A throng of analysts sympathetic to Putin and straight Kremlin officials were systematically given free airtime for months on Italian TV.

Italy’s indulgent attitude toward Russia was also shaped by the massive media presence of Kremlin propagandists and Putin-friendly pundits after the invasion. Matteo Pugliese, a researcher at the Italian Institute for International Political Studies, explained in detail how a throng of analysts sympathetic to Putin and straight Kremlin officials were systematically given free airtime for months on Italian TV. Interestingly, the channel that mostly hosted propaganda peddlers is Rete 4, part of Berlusconi’s media conglomerate and a major go-to news source for right-wing viewers.

According to a report by Ipsos, six months after the invasion, support for Ukraine among Italians shrank to less than 50 percent and a third of the population believed NATO was a threat to Russia. Many are concerned about how sanctions will affect an economy that is bound to face a two-year recession should Russian gas supplies be halted, according to the Bank of Italy. No coalition hoping to form a stable government can overlook these trends.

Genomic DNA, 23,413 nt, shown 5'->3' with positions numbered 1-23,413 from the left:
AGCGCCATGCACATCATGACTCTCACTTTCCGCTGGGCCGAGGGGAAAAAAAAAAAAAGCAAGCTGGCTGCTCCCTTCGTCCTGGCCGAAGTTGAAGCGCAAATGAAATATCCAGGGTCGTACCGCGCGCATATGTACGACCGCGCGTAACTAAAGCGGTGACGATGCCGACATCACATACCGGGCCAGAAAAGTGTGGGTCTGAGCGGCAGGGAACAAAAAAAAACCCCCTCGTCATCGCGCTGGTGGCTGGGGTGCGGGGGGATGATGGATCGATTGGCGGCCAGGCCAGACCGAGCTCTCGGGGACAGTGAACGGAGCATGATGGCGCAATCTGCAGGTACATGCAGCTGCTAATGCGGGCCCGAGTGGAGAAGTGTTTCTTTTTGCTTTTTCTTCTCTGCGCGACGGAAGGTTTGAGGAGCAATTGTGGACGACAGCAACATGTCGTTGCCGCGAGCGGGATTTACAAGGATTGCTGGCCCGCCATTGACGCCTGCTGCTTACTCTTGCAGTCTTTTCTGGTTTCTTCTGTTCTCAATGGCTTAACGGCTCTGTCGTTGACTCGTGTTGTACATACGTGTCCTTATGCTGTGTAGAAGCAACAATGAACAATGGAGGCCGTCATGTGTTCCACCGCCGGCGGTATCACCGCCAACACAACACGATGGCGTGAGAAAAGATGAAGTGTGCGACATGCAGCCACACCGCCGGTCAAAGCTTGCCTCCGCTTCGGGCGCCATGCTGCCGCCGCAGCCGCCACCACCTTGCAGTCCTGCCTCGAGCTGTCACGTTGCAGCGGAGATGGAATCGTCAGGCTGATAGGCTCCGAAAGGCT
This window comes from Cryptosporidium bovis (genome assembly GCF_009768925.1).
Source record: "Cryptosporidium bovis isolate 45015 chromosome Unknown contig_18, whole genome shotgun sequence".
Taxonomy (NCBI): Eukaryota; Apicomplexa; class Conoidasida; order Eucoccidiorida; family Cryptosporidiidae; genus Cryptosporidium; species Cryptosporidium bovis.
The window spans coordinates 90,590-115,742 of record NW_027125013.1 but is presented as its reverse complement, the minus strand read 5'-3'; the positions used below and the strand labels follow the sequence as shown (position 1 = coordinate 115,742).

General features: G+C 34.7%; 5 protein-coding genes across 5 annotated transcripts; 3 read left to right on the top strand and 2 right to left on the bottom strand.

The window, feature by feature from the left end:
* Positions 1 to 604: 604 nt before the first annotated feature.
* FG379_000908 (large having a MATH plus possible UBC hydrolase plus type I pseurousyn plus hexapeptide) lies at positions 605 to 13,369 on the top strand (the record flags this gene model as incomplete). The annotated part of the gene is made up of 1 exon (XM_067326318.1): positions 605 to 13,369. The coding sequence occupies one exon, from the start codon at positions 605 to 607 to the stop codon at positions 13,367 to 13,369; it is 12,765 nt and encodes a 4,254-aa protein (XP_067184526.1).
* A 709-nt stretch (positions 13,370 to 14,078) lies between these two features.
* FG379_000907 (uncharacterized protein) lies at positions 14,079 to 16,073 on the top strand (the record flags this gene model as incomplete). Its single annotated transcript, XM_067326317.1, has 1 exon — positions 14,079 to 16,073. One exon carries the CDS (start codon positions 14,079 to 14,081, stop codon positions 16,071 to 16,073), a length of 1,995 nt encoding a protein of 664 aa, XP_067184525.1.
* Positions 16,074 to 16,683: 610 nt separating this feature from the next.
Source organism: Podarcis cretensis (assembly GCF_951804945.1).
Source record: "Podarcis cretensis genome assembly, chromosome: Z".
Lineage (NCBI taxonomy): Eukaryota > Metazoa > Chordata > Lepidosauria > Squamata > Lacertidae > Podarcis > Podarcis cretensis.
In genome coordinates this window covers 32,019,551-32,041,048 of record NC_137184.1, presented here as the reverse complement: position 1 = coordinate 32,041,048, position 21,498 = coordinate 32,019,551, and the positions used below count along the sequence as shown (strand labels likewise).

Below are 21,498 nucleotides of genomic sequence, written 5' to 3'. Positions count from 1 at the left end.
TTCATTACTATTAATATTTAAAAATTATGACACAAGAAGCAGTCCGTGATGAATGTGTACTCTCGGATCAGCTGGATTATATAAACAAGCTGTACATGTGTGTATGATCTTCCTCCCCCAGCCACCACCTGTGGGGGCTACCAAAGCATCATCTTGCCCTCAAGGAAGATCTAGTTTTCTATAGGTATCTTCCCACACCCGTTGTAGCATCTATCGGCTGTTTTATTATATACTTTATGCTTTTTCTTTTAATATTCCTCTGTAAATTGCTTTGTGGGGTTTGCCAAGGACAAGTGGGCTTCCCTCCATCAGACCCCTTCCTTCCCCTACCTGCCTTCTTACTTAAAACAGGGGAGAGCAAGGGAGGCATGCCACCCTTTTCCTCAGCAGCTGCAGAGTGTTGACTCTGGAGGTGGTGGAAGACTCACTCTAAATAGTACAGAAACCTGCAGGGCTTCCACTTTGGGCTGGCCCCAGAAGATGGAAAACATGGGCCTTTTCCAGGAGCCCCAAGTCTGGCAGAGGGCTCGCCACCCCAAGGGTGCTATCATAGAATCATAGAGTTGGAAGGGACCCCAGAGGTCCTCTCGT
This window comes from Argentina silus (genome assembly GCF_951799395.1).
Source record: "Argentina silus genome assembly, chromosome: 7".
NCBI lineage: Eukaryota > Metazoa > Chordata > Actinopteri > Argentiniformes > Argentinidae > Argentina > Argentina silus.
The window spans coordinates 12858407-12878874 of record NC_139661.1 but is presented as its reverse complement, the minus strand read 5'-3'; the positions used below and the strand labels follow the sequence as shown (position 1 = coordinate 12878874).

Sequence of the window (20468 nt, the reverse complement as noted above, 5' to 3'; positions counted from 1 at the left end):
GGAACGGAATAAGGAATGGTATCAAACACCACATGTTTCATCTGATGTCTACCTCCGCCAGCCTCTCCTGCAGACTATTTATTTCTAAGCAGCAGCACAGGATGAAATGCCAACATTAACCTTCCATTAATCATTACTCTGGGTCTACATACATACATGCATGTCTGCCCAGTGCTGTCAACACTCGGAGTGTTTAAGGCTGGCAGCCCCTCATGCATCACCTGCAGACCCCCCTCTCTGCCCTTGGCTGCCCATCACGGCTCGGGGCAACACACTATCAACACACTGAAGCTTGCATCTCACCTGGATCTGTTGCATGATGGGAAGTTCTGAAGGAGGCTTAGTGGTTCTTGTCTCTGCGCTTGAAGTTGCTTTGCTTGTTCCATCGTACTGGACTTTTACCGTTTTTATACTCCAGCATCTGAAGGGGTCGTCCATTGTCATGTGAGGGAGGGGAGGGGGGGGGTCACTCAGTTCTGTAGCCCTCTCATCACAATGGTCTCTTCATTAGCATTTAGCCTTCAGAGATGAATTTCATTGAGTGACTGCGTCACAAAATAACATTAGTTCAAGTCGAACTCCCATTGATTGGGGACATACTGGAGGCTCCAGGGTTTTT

Meloni is now engaged in tough negotiations with her allies to form a cabinet that will balance the diverging demands within the conservative coalition and, at the same time, may reassure Italy’s international partners. But the Brothers of Italy will have to plan a strategy to face a social crisis that is brewing under the surface. When rising energy costs and potential shortages hit the very people she pledged to defend from globalist elites and financial speculators, she will have to explain that her unreserved support for Ukraine was the right course of action. Or else, the Putin-friendly parts of her coalition will have an opportunity to force her onto their side.

Mattia Ferraresi is the managing editor of the Italian newspaper Domani. Twitter: @mattiaferraresi